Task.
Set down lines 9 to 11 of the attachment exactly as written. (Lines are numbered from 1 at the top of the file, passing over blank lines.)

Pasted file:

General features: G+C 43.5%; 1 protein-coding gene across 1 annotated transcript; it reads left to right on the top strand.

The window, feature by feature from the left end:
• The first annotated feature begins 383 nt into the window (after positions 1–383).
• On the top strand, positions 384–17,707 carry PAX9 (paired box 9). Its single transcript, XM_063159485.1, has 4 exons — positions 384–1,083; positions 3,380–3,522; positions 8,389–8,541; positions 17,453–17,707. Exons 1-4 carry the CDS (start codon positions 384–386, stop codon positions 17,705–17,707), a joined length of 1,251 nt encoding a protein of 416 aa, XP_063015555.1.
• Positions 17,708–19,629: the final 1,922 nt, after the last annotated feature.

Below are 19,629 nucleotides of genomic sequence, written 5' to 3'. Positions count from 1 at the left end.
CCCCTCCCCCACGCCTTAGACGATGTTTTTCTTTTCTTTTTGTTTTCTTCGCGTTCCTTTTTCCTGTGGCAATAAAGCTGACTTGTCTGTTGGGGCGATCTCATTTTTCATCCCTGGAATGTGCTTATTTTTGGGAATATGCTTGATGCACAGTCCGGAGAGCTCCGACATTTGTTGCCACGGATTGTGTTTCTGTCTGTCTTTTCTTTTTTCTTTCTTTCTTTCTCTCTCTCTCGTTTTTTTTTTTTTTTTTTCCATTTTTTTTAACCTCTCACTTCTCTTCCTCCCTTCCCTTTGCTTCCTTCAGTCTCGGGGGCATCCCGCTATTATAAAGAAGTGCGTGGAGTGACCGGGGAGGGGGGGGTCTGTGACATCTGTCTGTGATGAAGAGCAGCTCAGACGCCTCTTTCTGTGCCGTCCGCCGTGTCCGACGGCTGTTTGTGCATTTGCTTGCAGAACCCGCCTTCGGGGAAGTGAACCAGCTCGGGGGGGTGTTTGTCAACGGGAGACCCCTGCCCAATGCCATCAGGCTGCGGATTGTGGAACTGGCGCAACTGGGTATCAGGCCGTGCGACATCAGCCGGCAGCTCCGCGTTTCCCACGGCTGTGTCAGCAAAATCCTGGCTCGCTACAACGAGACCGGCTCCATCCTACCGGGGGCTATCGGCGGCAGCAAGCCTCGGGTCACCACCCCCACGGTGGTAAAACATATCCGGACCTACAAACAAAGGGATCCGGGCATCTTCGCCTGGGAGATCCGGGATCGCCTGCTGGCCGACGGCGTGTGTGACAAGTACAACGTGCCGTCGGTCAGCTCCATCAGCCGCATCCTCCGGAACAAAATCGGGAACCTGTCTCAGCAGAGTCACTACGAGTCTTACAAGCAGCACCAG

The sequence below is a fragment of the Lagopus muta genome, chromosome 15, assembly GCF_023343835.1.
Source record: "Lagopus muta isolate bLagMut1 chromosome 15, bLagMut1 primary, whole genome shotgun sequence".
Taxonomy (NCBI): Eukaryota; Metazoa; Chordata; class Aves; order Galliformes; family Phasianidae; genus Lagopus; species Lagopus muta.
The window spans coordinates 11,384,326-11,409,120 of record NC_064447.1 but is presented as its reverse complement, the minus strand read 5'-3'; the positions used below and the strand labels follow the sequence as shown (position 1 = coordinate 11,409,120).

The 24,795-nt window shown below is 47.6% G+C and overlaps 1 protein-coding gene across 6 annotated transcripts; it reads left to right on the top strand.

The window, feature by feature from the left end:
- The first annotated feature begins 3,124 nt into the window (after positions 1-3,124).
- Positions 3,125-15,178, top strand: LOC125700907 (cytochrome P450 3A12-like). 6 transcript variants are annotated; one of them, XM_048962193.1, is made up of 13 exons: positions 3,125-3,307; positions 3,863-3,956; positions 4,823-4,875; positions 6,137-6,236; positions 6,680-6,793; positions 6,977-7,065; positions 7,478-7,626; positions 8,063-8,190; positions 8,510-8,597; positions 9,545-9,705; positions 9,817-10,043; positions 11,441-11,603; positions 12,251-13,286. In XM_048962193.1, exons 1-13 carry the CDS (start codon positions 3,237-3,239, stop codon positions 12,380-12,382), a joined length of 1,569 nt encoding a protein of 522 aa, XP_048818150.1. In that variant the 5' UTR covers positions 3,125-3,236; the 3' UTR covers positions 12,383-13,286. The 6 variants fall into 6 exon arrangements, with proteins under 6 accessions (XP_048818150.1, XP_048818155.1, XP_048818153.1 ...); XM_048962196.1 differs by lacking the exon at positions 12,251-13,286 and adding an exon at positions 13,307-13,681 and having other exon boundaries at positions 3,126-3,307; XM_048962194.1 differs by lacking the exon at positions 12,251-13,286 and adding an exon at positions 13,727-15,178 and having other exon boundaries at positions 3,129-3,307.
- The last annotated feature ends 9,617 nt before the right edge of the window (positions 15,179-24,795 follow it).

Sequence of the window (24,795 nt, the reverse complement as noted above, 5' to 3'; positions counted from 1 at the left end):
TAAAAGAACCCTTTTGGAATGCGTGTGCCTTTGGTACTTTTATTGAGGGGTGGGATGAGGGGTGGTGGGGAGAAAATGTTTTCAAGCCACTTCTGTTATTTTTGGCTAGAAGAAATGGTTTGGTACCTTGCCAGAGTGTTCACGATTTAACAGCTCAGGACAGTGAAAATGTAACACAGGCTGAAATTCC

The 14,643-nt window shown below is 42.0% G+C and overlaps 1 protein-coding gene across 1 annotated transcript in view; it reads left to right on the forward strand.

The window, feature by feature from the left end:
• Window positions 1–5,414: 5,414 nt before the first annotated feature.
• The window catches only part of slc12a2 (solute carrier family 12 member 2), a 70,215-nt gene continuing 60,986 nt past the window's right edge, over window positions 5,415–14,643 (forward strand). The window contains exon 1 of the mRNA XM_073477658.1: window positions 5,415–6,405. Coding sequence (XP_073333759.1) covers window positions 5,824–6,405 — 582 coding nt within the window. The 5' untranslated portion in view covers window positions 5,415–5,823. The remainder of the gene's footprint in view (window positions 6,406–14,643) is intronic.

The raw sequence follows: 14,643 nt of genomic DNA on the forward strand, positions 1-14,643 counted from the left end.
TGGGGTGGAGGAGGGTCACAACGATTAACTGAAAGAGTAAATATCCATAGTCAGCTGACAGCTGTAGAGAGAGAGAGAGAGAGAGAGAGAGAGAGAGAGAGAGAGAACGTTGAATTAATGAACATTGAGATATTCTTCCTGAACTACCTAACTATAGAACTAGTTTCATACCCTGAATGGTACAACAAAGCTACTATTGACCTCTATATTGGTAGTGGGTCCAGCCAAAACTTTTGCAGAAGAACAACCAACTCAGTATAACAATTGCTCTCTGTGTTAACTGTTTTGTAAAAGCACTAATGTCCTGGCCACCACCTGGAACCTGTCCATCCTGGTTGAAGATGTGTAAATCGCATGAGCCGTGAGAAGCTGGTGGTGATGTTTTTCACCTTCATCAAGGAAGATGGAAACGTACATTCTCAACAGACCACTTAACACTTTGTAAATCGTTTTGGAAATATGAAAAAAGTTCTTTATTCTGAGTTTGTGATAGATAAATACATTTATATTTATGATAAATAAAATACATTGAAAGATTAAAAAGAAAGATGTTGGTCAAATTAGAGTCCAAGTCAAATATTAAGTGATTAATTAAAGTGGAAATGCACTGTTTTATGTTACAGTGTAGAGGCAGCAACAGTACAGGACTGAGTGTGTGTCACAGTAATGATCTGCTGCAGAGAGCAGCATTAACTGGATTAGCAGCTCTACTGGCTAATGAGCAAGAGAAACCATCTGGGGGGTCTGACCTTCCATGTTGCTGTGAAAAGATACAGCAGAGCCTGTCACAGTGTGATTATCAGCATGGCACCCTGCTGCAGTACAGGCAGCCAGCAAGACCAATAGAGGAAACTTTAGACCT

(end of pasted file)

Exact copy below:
Source record: "Lagopus muta isolate bLagMut1 chromosome 15, bLagMut1 primary, whole genome shotgun sequence".
Taxonomy (NCBI): Eukaryota; Metazoa; Chordata; class Aves; order Galliformes; family Phasianidae; genus Lagopus; species Lagopus muta.
The window spans coordinates 11,384,326-11,409,120 of record NC_064447.1 but is presented as its reverse complement, the minus strand read 5'-3'; the positions used below and the strand labels follow the sequence as shown (position 1 = coordinate 11,409,120).